A new study by Barclays Wealth and Ledbury Research found that women were more likely to make money in the market, mostly because they didn’t take as many risks. They bought and held. Women trade this way because they aren’t as confident — or perhaps as overconfident — as men, the study found.



Are women better investors?

….According to Selftrade, for example, 10 years ago only 17% of its clients were women – in 2010 they accounted for 39%. However, while the investment gender gap may be gradually closing, research suggests women and men do not think in the same way when it comes to investing.



How Men’s Overconfidence Hurts Them as Investors

Among 2.7 million people with I.R.A.’s at the company, it found that during the financial crisis of 2008 and 2009, men were much more likely than women to sell their shares at stock market lows. Those sales presumably meant big losses — and missing the start of the market rally that began a year ago.




As Investors, Women Less Knowledgeable and Interested than Men, But Make Fewer Mistakes (And Don’t Repeat Them as Often)





We document that men trade 45 percent more than women. Trading reduces men’s net returns by 2.65 percentage points a year as opposed to 1.72 percentage points for women.

“It’s not what a man don’t know that makes him a fool, but what he does know that ain’t so.” ~Josh Billings, nineteenth century American humorist



Women: Better Advisors?

Some studies have shown that women are better investors than men — they’re typically more patient and conservative, which can translate into better results.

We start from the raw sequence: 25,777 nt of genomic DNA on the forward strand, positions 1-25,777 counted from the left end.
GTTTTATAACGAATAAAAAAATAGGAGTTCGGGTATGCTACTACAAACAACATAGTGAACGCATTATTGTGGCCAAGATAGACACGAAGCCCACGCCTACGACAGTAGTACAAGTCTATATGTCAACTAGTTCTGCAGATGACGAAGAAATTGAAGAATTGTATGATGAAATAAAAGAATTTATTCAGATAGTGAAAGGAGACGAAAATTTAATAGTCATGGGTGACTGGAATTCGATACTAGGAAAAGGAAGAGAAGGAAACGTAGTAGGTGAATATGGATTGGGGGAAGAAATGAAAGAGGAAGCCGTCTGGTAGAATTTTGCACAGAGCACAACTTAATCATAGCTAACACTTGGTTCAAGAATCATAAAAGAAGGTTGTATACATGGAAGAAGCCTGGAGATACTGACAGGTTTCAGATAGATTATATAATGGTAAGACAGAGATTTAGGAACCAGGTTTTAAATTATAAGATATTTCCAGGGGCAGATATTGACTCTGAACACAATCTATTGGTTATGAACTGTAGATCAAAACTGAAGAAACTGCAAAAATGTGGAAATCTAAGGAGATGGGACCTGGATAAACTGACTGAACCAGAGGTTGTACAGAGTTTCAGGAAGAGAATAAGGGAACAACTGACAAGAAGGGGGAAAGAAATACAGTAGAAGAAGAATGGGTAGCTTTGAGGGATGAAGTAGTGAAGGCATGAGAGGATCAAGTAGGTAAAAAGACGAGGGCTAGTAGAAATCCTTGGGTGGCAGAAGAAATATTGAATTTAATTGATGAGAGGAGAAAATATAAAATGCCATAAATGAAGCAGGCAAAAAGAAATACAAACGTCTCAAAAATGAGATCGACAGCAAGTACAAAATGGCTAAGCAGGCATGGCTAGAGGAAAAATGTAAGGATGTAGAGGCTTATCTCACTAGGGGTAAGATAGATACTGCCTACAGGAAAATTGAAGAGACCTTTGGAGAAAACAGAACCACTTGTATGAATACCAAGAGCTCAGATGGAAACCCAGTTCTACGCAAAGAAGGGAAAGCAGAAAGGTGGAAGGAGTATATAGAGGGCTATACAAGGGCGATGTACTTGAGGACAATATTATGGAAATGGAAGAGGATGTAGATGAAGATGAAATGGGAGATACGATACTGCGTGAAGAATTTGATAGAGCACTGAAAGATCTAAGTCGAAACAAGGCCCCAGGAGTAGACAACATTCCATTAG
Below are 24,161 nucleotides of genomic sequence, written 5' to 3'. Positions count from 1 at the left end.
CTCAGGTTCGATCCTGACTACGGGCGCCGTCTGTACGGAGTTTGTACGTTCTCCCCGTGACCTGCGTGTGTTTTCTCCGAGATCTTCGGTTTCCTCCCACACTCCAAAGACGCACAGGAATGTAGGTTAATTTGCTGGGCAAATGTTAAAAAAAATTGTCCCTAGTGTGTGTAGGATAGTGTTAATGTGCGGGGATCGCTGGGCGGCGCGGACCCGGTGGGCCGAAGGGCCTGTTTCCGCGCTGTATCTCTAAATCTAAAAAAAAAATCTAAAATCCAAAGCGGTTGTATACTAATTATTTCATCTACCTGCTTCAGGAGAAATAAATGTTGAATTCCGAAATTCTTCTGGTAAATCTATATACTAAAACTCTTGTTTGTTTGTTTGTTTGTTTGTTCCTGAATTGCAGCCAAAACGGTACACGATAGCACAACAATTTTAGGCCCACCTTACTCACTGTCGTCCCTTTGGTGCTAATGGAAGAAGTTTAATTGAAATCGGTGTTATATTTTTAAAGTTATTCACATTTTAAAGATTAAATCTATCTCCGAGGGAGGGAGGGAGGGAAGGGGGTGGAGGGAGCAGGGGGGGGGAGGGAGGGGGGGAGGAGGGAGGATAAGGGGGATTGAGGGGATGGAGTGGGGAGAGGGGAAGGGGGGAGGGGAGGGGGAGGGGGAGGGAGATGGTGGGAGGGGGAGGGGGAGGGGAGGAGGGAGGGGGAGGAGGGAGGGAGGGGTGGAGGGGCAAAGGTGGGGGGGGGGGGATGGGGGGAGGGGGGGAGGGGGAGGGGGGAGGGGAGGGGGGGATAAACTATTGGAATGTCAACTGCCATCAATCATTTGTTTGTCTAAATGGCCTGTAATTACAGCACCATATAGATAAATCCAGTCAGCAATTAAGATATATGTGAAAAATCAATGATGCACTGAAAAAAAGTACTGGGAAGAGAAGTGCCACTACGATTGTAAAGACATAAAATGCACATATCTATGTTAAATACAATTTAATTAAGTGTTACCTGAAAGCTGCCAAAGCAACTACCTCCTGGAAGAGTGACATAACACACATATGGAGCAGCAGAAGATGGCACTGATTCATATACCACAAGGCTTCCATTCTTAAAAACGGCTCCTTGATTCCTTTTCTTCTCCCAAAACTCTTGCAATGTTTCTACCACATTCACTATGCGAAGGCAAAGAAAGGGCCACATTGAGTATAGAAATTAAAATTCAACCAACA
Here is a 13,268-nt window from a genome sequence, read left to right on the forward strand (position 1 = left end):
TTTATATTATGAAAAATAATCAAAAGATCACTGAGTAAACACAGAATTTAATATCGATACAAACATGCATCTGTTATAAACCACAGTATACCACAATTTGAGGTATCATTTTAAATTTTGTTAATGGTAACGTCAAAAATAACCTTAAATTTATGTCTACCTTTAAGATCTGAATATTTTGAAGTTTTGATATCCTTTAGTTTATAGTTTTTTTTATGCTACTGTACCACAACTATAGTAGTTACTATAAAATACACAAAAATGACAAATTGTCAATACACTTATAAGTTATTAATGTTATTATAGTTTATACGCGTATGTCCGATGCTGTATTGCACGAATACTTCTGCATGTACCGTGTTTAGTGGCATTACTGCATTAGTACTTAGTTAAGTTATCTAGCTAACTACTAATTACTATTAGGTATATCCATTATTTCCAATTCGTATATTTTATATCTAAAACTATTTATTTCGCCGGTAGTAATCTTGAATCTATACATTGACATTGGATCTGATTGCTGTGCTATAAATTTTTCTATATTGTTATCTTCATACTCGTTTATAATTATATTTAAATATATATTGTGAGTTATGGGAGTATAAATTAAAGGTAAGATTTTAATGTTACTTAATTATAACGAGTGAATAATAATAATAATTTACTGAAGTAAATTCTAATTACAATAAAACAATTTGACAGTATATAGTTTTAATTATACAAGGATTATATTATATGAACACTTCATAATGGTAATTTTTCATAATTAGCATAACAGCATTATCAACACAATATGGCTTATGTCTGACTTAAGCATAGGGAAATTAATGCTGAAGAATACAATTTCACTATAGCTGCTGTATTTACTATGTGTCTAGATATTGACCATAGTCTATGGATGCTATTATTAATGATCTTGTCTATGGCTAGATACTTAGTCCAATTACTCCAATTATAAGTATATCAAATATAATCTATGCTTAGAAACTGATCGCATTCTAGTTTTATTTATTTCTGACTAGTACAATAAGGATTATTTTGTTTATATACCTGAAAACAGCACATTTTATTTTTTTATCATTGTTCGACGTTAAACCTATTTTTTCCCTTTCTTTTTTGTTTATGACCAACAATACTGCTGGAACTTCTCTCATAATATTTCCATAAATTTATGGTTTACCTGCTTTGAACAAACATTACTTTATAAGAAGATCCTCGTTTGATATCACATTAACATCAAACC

But does that mean female financial advisors provide different investment advice than their male peers? According to top female advisors, the answer is no. When it comes to things like picking stocks or building a well-diversified portfolio, there is no gender gap. Says  Meg Green, CEO of Meg Green & Associates in Miami:  “Asset allocation has nothing to do with what’s under your skirt.”



Women Are Less Satisfied Than Men

According to the Sullivan Study, women as a group are less satisfied than men with the performance of their investment professionals.



Bridging the Gender Gap

She points out that men and women often differ on money’s meaning in their lives. In 2008, for example, she found that women could live with their portfolio losses provided they were still able to achieve their goals. In contrast, male clients tended to focus more on money as a result or a score. “Money is much more, I think, of a lifestyle to women; what I found with men, it was much more about the number,” she says. “They [men] were like, ‘Well, I had US$10 million; now I have US$5 million. It doesn’t matter that I could still meet my goals; it’s really the number that’s important as the mark.’”


Women in Alternative Investments: Building Momentum in 2013 and Beyond

“…our survey shows women in the alternative investment industry may be moving inexorably closer to a long-awaited tipping point.”



Why women investors get better returns